Sermon Titled “In Search Of Church:How Does God Build A Body?” (Acts 2:40-47) – Sunday 5th January, 2014
- Acts 2:42-47 The Fellowship of the Believers42 They devoted themselves to the apostles’ teaching and to fellowship, to the breaking of bread and to prayer. 43 Everyone was filled with awe at the many wonders and signs performed by the apostles. 44 All the believers were together and had everything in common. 45 They sold property and possessions to give to anyone who had need. 46 Every day they continued to meet together in the temple courts. They broke bread in their homes and ate together with glad and sincere hearts, 47 praising God and enjoying the favor of all the people. And the Lord added to their number daily those who were being saved.
At the start of any new year, it’s customary for many to re-evaluate their lives and set new goals or redefine their purpose in life. It makes sense then, that Pastor Reimer would start off 2014 by asking the members at Koza Baptist Church to consider who we are as a church, and what we are called to do to BE the church.
With that as the key focus of last week’s sermon, Pastor Reimer began by describing who exactly fills up the seats in our church building each week. “If we are truly BEING the church,” he said, “then we will have a variety of people at Koza,” including:
- Seekers – unbelievers who are interested, even atheists.
- New believers – spiritual “infants”
- Maturing believers – growing in their faith
- Seasoned saints – spiritually mature, and loving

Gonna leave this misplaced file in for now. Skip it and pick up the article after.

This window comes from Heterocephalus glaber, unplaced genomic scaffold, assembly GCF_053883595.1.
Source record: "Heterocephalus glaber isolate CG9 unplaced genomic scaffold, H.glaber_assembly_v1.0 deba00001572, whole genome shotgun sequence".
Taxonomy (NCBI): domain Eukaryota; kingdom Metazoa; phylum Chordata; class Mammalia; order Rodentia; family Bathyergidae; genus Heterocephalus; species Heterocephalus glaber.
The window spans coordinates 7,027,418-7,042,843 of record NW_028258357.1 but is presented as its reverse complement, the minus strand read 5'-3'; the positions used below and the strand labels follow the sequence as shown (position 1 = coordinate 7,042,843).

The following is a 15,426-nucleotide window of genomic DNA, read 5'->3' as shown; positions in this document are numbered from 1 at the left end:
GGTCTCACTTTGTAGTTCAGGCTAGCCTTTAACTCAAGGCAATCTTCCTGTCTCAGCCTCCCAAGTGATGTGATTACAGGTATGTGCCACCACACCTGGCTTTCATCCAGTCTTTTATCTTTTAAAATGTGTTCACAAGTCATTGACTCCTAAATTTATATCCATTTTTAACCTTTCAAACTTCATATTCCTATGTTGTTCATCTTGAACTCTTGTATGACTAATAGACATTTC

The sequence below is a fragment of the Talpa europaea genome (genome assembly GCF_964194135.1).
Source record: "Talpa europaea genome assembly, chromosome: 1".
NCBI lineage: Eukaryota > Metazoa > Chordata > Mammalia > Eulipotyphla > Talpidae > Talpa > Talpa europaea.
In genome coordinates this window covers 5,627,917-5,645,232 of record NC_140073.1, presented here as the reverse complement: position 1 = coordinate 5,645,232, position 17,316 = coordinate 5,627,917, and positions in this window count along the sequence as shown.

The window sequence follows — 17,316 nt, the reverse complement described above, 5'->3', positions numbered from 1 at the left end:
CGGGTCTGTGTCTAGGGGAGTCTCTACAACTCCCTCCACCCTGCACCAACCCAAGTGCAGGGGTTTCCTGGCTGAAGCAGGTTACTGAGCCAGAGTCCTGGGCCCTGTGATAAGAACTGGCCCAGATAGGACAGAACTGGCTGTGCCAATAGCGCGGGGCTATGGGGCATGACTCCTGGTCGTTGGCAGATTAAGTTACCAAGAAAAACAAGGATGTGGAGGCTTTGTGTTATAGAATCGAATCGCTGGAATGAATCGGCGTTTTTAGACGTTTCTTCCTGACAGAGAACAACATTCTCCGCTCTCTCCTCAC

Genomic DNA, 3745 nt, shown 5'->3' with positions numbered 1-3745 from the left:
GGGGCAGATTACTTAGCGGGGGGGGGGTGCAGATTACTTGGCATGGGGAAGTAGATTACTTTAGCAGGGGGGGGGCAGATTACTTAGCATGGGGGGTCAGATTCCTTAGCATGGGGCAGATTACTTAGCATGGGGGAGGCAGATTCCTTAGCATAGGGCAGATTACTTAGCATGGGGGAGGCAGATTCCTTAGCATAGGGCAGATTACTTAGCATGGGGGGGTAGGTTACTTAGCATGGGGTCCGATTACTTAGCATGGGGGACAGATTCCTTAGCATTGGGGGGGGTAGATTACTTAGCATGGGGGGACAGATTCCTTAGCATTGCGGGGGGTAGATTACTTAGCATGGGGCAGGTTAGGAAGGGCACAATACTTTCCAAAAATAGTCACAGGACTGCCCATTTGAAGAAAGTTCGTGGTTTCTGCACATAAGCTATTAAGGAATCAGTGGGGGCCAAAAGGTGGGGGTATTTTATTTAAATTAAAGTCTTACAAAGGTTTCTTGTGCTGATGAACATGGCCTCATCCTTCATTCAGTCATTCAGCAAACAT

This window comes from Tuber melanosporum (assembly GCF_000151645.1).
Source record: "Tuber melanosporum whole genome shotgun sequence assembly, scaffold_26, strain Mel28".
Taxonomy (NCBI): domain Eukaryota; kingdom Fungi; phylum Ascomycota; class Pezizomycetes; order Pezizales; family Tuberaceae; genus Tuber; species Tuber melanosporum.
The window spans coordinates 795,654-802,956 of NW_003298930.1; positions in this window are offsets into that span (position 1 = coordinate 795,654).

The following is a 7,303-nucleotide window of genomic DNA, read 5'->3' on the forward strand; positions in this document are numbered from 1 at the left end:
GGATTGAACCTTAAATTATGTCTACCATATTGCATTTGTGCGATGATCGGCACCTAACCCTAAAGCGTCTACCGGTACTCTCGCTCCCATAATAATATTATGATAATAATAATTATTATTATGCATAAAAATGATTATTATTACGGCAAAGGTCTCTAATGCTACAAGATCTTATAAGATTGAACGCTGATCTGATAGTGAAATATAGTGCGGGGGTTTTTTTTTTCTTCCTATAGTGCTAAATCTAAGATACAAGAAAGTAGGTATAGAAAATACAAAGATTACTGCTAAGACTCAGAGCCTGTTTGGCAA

- Hurting people – sick, sad, lonely, angry
- Addicts – legitimately struggling with various types of addictions
- Emotionally damaged – struggling with relationship issues (divorced, depressed, desperate)
As a whole, all of the above groups of people (excluding the first group, those who are still unbelievers), add up to one and the same – that is, a group of rescued sinners, all of whom have found hope and purpose in Jesus Christ and who are committed to following Him. And that does not mean that because these groups of people have made a commitment to pursue a more “righteous” life, that they are now perfect. Romans 3:23 says that we have all sinned and fallen short of the glory of God, and even after we have chosen to follow Christ and obey the gospel, we are instructed to confess our sins (because we will inevitably continue to make mistakes) and ask for forgiveness (1 John 1:7-10).
What sets the church apart, however, is despite the fact that we are still very imperfect, we now live under a guiding framework of language and actions based on covenant love versus contractual love. Look at the definitions below, and see how they differ:
- With a contract, if one agreeing party does something in violation of the contract then it is considered broken. The whole contract becomes null and void. Basically the signers of a contract agree to hold up their ends as long as the other signatories hold up theirs too.